"Uncle Myles?" Simon appeared in front of the counter. "I'm bored."
"How can you...?" Myles didn't bother to finish his question. Instead he said, "Would this help?" as he handed Simon the box with the tablet.
Simon broke into a huge grin. "For me?"
"No. For the kid who lives down the block. Yes, it's for you. It's an early birthday present."
"Oh boy! Thank you!" Simon carefully took the tablet out of the box and pushed the "On" button. When nothing happened, he handed it back, saying disappointedly, "It doesn't work."
"I think the battery needs to be charged." Myles took the cord from the box. "So, settle down here," he said, pointing to the chair behind the counter, "I'll plug it in then you can explore what you can do with it."
With Simon happily ensconced in the chair, Myles got back to business, helping a woman who was looking for books about the history of the city. As they passed the aisle with the crime books, Myles noted Zayne was sitting on one of the stepstools, his nose buried in, from what Myles could see of the cover, a true crime story. For a moment, Myles flashed back to when they had been together. Things were good--for a while. I wish I knew what changed. He smiled dryly. Well I do know. He didn't want to believe he was getting older. He thought he could stay young if he hooked up with a kid barely out of college. I wonder how that's worked out. Myles might have wondered, but no way in hell was he going to ask.
The shop got busy, somewhat to Myles' surprise since it was a Wednesday afternoon. Therefore, he didn't realize what time it was until nearly three thirty. I hope the fact Carrie's running a bit late means she got hired. His sister was a single mom who had lost her previous position two months earlier due to downsizing. For a while she had looked on it as a blessing in disguise. She'd saved enough money to pay her expenses and so was able to stay home with Simon through the rest of the summer before he started kindergarten. Now, with that about to happen, she had been job hunting. Myles knew she'd already had a few interviews, but she'd managed to find a babysitter for Simon so she could go to them--until today.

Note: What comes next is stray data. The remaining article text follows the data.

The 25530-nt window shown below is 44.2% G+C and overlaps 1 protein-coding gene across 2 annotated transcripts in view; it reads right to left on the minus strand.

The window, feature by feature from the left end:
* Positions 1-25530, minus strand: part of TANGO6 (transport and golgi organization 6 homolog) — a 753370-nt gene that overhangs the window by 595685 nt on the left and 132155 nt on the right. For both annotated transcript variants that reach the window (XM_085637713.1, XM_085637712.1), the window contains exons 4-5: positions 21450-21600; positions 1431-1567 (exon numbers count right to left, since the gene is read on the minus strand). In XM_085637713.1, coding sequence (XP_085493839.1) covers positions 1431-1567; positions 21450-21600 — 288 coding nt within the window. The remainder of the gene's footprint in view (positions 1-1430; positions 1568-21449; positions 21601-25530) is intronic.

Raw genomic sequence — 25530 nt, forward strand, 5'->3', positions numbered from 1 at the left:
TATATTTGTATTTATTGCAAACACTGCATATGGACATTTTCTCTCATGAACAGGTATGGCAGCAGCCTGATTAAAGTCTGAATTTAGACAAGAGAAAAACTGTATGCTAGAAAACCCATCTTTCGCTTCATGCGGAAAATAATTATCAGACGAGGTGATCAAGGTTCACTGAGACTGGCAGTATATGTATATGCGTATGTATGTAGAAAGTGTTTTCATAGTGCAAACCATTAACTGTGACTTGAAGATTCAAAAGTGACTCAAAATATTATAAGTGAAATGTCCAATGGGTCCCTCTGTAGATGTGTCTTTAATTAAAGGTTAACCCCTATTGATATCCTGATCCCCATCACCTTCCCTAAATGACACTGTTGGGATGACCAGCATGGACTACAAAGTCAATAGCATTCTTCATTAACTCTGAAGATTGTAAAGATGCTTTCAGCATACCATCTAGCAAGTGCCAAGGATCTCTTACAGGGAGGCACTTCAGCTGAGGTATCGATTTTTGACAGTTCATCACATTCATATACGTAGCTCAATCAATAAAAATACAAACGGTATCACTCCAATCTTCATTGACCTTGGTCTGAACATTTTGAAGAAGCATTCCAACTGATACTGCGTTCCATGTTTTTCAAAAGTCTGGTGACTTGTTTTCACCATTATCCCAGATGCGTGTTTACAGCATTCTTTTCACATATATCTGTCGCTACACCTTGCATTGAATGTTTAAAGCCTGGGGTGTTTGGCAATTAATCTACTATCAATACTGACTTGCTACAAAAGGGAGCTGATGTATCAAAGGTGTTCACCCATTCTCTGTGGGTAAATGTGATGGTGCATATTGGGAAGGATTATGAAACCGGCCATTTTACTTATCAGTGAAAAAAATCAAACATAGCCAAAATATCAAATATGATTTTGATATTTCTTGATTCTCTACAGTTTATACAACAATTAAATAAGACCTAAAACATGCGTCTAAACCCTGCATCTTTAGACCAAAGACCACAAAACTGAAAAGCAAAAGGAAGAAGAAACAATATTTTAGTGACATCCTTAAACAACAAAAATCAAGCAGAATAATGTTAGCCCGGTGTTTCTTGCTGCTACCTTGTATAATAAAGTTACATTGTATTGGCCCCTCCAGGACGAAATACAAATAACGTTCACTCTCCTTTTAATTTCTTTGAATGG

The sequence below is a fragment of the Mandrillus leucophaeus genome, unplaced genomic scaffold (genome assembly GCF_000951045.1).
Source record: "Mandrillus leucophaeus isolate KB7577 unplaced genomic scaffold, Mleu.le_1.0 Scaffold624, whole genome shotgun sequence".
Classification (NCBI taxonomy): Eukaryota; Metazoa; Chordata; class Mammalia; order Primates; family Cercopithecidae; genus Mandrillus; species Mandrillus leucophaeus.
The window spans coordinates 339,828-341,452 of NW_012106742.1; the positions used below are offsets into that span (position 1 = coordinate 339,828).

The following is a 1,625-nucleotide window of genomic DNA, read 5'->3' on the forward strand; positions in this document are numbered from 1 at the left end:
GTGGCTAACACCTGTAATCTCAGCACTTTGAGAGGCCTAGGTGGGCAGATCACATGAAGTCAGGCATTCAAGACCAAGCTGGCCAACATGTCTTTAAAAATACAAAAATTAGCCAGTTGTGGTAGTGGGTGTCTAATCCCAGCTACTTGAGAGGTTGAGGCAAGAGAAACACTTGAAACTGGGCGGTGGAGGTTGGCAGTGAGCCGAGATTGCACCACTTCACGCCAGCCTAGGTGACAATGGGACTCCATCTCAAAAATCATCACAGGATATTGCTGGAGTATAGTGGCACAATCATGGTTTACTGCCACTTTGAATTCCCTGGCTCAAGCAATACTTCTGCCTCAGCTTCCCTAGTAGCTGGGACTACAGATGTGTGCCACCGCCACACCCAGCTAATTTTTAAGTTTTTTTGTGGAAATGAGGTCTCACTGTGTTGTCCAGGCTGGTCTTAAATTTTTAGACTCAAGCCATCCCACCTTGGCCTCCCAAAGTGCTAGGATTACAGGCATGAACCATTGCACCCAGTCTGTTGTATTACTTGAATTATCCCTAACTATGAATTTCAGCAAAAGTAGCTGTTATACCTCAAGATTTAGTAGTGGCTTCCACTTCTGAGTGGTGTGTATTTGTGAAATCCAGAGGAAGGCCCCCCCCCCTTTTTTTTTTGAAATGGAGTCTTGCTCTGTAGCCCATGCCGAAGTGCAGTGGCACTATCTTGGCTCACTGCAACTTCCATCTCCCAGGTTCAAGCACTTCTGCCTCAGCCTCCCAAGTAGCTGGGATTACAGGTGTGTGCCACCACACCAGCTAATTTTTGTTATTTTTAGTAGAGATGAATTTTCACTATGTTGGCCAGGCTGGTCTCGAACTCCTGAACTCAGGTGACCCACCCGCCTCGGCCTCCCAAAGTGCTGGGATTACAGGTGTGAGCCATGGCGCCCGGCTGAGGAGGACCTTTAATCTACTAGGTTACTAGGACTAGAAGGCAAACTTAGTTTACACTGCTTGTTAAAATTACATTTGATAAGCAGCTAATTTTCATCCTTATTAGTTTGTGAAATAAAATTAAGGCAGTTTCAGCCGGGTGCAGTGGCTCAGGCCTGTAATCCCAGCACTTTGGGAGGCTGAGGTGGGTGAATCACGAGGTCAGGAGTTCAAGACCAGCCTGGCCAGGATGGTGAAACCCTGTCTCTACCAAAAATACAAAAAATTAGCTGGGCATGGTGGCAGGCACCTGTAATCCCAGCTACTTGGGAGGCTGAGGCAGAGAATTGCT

Simon had been fairly quiet but now he set the tablet down on the chair and came over to Myles, asking, "When's Mommy going to come get me?"
"I was wondering that myself. I bet she's on her way right now."
"Good, because I'm hungry." Simon looked at the clock on the wall behind the counter. "It's snack time."
"You can tell time already?"
Myles spun around, surprised to see that Zayne was still in the shop.
"Uh-huh. I have forever," Simon replied to Zayne's question.
"Smart kid. Do you remember me?"
"Yep. You used to live here then you left. Mommy said you were a real...a bad word I'm not supposed to say."
"Oh boy," Myles muttered.
Zayne seemed to find that more amusing than offensive, as he put two books down on the counter. "I'll take these."
"It took you almost three hours to decide? And why are you here and not working?"
"I took the day off since I just wrapped up a couple of jobs and wasn't in the mood to do background checks for one of my clients. This is a nice, relaxing way to...relax. Is that allowed?"
"It's your life so it's your choice." Myles rang up the books and took Zayne's credit card to pay for them. Then, against his better judgment, Myles said, "I'm surprised you didn't spend the day with what's-his-name."
"Kind of hard to do since David and I broke it off. He decided he wanted to be with someone who didn't work odd hours." Zayne smiled wryly. "And he found someone to fit the bill. He liked going out nights and with me...that wasn't always possible, as you well know."
"Very well," Myles replied, taking another look at the clock. Where the hell are you, Carrie?